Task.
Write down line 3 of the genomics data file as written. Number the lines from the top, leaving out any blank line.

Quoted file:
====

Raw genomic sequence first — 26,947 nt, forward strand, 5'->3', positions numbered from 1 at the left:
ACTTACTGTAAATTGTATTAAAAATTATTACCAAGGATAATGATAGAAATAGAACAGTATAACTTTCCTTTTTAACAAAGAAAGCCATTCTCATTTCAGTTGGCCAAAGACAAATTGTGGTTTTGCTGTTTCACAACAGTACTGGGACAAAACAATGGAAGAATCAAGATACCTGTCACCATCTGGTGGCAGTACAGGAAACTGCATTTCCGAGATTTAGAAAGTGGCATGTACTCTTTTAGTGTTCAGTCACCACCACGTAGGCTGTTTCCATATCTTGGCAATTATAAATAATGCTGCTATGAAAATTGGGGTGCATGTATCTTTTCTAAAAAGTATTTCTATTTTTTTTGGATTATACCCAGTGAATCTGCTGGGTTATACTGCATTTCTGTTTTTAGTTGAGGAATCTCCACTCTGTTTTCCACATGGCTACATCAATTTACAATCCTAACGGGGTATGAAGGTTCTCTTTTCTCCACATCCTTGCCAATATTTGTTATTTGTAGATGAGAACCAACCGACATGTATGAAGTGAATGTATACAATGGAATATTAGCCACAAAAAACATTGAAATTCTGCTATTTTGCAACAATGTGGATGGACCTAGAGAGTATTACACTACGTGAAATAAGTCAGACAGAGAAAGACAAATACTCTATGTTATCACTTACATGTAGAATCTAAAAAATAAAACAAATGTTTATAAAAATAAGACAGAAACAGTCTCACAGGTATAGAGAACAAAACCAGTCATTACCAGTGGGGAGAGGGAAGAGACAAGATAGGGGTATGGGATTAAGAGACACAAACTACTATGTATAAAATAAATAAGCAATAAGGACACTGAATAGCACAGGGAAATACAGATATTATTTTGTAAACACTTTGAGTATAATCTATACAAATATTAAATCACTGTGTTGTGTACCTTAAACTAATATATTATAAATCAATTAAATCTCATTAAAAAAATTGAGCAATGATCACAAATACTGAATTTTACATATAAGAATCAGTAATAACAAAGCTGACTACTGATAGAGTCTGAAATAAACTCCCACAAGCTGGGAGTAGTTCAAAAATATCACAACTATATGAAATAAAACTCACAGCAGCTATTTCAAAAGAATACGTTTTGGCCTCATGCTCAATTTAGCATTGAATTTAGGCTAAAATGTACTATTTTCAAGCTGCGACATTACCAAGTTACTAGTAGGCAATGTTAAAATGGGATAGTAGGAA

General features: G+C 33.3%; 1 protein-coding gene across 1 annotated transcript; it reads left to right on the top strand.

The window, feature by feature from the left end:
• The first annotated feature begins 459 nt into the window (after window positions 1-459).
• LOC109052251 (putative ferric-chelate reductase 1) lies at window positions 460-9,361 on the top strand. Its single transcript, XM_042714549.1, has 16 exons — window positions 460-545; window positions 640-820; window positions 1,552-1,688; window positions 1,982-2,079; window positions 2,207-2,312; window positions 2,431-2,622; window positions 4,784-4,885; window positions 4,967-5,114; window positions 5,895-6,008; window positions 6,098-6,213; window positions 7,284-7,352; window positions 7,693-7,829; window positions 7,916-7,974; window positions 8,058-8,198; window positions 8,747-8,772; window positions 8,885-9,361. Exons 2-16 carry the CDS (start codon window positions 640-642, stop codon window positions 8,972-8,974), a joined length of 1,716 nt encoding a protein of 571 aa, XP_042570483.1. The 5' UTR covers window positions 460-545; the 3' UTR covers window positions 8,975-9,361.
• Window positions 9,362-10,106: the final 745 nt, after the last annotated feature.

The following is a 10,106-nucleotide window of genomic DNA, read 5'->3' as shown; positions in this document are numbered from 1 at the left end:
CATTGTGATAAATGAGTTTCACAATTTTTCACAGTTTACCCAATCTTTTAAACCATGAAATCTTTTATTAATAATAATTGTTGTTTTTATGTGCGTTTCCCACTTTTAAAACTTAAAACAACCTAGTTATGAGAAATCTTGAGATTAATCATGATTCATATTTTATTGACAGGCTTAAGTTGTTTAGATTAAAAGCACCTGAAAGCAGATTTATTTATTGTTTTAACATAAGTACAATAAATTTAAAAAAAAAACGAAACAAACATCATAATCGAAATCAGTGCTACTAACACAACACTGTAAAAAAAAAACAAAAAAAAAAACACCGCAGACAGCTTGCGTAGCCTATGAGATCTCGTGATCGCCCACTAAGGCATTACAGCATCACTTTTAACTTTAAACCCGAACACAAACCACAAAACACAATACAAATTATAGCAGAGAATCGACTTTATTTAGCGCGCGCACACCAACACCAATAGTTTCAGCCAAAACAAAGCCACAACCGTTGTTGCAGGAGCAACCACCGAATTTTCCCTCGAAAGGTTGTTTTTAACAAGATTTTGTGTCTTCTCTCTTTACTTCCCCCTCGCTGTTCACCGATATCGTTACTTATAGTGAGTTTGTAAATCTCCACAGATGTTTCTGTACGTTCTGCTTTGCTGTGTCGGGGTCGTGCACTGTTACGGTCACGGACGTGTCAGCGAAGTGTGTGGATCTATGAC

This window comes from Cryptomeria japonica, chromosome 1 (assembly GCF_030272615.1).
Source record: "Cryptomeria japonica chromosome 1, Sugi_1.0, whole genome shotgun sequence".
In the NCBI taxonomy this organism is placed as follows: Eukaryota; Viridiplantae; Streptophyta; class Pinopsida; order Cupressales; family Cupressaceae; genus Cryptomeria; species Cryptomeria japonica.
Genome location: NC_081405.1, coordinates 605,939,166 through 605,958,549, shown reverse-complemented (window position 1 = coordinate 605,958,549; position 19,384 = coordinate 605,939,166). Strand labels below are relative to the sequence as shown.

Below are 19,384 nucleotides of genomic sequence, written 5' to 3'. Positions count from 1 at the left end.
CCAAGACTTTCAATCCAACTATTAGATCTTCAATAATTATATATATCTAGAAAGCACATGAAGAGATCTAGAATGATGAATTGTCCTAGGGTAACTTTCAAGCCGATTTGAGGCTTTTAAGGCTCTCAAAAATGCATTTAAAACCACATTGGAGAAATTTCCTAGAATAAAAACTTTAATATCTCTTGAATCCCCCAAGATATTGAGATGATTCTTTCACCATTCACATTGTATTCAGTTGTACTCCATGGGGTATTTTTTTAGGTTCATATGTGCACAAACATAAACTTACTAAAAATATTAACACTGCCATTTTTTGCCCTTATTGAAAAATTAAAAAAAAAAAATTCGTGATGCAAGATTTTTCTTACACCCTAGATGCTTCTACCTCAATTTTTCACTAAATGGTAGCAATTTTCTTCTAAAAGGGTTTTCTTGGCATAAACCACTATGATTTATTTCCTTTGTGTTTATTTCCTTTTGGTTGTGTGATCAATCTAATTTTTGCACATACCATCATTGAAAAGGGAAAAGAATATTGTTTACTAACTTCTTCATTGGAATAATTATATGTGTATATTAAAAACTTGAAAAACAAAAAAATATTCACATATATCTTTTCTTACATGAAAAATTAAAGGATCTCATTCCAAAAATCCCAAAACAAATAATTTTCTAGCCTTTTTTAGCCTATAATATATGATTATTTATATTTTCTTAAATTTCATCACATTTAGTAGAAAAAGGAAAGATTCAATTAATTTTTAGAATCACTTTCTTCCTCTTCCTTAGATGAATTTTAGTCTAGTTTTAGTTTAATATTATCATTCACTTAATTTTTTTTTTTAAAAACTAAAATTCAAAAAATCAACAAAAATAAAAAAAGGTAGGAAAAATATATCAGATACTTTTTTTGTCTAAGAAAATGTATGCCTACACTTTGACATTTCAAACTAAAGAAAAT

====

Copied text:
General features: G+C 33.3%; 1 protein-coding gene across 1 annotated transcript; it reads left to right on the top strand.